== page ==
I write a weekly column for Catawba County Library, where I spend my other half life. This week’s edition was so much fun to write, I want to share it here.
One of this summer’s hot picks is the new Anna Quindlen memoir, Lots of Candles, Plenty of Cake. Her quips and tell-it-like-it-is style will resonate with most women of a certain age.
Ladies, you know who we are.
Quindlen is known for her essays that delve into the post-modern dilemma of juggling career and family and giving this crazy life some perspective. This latest tome dishes up a healthy serving of gathered wisdom. But don’t look for controversy here. Quindlen’s essays with such titles as “Faith,””Expectations” and “Mirror, Mirror” ruminate on what she’s learned in her 59 years. Acquiring stuff and fussing over clothes and makeup aren’t among them. No one but the author could narrate this piece.
Quindlen, who has penned Pulitzer-winning columns at the New York Times, has published a string of best-sellers over the years including One True Thing, a novel made into a movie starring Meryl Streep, William Hurt and Renee Zellweger—three Hollywood favorites.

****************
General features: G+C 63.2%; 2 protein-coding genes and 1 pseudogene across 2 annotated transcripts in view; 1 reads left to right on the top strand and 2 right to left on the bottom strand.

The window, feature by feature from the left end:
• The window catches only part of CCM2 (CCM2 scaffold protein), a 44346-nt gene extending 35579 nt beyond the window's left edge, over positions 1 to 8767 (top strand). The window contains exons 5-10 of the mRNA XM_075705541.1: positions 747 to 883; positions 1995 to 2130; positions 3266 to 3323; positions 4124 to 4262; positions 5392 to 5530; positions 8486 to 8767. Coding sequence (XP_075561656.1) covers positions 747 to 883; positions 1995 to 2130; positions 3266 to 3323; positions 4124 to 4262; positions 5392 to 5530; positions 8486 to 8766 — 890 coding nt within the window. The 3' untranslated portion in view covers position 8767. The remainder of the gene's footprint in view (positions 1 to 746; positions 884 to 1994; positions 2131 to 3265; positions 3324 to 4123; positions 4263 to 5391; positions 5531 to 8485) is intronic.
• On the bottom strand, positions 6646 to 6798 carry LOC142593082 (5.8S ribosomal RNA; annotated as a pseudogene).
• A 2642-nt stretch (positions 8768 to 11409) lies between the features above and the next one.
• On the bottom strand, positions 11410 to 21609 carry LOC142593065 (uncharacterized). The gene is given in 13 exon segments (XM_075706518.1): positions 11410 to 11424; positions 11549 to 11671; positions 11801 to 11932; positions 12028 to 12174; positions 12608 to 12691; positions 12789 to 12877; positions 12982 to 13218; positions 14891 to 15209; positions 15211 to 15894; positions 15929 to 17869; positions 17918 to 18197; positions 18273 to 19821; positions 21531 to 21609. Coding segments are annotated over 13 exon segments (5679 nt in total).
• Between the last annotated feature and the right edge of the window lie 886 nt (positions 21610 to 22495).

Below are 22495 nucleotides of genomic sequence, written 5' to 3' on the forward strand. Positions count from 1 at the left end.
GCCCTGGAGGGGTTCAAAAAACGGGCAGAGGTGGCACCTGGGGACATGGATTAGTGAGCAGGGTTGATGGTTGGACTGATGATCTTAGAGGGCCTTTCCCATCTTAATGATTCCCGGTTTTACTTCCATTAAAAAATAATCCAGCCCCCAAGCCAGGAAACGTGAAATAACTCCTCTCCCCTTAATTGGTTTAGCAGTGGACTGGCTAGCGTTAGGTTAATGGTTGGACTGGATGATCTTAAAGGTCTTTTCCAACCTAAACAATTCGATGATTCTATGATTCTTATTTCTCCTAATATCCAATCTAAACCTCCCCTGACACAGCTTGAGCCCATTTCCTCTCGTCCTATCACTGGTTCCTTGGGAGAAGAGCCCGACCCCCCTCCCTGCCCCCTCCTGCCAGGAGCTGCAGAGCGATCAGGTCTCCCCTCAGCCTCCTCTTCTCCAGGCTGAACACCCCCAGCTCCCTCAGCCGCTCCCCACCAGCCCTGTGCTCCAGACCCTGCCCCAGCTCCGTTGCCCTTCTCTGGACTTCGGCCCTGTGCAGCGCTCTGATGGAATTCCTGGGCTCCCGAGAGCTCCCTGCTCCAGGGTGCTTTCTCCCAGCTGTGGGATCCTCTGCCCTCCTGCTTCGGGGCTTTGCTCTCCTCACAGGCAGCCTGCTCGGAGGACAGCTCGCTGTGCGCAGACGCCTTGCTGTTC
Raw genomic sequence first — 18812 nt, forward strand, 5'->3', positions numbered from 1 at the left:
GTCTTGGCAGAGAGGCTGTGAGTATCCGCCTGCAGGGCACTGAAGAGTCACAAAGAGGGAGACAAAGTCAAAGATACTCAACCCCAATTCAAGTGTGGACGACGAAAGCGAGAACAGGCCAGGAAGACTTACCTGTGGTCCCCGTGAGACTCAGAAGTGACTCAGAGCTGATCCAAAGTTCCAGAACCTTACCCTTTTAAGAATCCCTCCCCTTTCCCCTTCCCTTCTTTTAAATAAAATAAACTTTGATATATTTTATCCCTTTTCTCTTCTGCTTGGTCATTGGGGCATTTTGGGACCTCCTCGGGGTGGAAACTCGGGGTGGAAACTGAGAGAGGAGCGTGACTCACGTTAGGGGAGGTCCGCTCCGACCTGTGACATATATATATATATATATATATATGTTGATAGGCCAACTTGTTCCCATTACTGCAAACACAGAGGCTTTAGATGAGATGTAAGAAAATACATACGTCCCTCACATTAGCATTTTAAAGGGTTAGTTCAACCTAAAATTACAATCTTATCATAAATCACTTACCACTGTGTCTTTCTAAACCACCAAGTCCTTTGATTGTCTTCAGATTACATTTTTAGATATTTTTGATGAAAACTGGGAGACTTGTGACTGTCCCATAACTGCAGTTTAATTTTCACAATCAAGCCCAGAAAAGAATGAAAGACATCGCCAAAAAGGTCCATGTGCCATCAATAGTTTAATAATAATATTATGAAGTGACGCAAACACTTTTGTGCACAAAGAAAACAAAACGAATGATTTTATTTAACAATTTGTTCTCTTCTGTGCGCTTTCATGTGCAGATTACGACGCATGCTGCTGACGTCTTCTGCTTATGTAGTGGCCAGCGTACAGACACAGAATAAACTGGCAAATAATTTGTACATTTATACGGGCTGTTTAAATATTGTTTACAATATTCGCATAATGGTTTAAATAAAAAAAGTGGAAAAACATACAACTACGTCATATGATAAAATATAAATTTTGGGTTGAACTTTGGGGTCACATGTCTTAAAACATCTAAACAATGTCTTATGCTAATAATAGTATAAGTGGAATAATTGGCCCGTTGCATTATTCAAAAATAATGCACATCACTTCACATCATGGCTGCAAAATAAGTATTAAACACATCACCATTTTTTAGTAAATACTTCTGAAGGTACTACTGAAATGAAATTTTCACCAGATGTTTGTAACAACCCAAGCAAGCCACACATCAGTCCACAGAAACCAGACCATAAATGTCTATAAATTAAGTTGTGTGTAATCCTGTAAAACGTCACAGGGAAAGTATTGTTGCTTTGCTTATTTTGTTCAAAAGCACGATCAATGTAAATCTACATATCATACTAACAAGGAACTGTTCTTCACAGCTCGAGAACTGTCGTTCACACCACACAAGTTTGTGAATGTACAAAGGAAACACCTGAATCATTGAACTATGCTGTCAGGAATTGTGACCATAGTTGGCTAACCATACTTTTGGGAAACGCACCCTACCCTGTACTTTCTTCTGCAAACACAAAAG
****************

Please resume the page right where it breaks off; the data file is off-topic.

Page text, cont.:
In Lots of Candles, Quindlen pauses to offer comfort to those facing the bridge between middle age to being old. But she does it with such charm. If you’re looking for an audio visit from an old friend, Quindlen’s latest is your cup of tea.
Hearing Quindlen’s narration reminded me of another memoir I enjoyed years ago: I Feel Bad about My Neck by the incomparable Nora Ephron, who also lamented with so much humor the dilemmas of maturing.
In case you aren’t familiar with Ephron, she wrote the novel Heartburn, based on the break-up of her marriage to Carl Bernstein, the Dustin Hoffman character in All the President’s Men, which, I might add, was instigated by none other than Robert Redford, who portrayed Bob Woodward.
Maybe it’s the New York edge to these memoirs that appeals to me. Or maybe it’s the faith-based anecdotes. (Ephron is Jewish, Quindlen is Roman Catholic). Their pull-no–punches approach to life leaves me reminiscing the past and savoring the here and now.
Which brings me to At Knit’s End: Meditations for Women Who Knit Too Much by Stephanie Pearl-McPhee. I’m a long-time knitter, but even if I weren’t, this CD collection would tickle my funny bone. Anyone who calls herself a “Yarn Harlot” has me hooked.
McPhee has written how-to books and commentaries bringing crafters of all levels into the world of yarn. She’s also the founder of the world Knitting Olympics and will leave you in stitches.